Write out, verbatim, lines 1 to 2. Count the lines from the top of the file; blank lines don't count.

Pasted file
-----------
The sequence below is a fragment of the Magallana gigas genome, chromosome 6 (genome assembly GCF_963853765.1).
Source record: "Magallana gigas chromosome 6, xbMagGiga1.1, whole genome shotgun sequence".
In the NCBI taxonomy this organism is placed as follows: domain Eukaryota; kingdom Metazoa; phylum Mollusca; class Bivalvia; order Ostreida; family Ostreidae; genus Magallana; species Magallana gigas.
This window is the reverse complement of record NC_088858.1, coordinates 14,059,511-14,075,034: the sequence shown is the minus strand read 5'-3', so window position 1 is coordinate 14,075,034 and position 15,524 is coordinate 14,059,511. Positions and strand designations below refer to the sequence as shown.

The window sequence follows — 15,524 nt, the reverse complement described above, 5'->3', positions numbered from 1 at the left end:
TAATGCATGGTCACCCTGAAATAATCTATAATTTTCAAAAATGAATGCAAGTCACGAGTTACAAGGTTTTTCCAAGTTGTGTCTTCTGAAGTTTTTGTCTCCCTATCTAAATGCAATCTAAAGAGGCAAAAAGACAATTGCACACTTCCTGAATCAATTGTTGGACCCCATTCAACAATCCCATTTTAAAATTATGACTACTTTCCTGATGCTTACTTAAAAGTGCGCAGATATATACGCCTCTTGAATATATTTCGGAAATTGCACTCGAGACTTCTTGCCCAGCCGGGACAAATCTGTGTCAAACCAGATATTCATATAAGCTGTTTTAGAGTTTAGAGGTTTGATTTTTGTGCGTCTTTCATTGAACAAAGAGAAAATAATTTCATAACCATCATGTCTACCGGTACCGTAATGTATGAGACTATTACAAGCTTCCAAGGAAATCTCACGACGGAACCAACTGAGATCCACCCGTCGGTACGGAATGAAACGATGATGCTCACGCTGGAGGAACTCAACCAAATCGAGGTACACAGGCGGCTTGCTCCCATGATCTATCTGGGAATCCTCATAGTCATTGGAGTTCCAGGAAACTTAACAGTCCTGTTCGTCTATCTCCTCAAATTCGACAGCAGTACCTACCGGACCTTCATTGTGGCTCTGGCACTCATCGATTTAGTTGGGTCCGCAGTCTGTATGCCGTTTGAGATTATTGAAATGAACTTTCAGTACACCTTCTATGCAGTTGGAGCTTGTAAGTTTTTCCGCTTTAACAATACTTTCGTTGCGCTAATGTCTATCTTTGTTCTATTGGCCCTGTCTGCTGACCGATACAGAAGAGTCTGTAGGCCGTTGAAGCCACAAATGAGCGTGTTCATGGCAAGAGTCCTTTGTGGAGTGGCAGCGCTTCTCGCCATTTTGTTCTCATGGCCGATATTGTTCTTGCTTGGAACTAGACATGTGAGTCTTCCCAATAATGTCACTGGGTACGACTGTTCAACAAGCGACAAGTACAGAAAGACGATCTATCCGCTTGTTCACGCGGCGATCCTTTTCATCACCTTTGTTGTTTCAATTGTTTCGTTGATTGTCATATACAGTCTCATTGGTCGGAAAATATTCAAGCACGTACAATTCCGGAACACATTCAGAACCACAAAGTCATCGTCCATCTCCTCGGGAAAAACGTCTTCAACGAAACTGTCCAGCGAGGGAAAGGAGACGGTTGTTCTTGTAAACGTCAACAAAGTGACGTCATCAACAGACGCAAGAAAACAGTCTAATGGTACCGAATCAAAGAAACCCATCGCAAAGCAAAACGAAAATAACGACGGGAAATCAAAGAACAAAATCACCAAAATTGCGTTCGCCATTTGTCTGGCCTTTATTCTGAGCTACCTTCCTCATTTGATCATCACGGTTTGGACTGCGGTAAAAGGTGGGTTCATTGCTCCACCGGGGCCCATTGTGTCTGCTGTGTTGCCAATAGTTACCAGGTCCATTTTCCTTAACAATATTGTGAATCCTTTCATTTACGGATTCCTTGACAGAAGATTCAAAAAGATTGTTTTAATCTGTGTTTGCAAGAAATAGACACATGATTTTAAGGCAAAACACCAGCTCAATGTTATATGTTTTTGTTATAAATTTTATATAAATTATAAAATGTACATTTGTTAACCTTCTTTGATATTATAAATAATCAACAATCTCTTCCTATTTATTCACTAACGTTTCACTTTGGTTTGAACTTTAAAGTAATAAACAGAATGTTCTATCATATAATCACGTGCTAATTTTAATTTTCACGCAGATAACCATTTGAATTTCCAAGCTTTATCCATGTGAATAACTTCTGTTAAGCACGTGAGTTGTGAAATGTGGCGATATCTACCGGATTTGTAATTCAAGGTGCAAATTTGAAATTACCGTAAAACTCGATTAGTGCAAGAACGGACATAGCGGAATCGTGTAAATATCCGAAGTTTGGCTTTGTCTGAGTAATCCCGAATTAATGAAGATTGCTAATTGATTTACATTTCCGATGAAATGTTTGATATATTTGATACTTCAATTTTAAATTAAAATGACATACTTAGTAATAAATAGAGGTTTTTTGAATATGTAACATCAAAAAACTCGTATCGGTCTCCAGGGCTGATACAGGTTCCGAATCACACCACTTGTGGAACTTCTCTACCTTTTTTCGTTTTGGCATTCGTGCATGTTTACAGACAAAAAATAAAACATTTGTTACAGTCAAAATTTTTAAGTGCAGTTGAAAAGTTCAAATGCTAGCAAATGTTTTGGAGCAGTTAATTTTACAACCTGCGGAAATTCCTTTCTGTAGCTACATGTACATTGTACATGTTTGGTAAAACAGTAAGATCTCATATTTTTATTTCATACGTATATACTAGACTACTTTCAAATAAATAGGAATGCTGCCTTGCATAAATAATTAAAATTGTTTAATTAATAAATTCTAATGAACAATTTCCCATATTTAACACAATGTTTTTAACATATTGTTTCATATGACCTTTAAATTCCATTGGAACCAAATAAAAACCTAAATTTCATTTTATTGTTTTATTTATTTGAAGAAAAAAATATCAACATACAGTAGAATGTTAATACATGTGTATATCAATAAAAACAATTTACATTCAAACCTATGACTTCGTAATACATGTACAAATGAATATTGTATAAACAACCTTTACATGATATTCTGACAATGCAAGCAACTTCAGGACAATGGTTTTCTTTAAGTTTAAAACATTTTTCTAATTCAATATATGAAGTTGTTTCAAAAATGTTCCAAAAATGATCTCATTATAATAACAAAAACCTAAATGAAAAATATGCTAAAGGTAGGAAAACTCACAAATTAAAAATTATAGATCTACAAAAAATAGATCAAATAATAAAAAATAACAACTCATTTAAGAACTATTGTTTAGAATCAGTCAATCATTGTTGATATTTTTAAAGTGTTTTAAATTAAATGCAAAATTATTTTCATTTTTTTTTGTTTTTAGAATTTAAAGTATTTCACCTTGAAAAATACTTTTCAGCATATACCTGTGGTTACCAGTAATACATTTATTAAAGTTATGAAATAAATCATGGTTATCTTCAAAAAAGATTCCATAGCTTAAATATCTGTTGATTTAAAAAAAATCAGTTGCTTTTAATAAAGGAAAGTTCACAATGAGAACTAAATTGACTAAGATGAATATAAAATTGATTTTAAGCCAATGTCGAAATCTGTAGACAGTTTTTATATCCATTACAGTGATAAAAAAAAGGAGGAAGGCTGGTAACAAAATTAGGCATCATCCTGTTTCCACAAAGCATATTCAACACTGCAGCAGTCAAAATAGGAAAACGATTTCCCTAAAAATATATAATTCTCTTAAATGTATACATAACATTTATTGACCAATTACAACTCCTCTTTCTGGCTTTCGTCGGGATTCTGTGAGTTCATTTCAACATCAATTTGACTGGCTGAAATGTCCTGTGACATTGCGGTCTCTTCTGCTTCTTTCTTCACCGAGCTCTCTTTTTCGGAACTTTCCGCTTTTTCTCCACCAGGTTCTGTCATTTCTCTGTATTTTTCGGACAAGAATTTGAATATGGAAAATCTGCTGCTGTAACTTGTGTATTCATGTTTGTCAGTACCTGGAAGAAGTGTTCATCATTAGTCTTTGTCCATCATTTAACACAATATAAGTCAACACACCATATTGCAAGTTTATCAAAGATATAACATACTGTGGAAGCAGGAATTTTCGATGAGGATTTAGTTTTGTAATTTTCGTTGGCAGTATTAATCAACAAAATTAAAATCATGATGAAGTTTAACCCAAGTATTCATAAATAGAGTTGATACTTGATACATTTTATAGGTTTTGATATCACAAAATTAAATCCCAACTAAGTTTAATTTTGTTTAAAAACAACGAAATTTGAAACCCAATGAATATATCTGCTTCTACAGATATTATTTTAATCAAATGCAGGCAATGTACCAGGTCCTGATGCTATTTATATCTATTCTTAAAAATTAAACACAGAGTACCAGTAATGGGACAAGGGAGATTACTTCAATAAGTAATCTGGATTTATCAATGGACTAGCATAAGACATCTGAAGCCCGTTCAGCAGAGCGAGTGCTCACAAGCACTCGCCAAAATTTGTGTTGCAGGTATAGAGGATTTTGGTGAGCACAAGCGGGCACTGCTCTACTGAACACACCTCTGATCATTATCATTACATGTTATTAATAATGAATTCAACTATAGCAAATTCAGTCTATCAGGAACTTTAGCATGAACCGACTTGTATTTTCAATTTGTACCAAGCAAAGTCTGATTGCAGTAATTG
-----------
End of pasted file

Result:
The sequence below is a fragment of the Magallana gigas genome, chromosome 6 (genome assembly GCF_963853765.1).
Source record: "Magallana gigas chromosome 6, xbMagGiga1.1, whole genome shotgun sequence".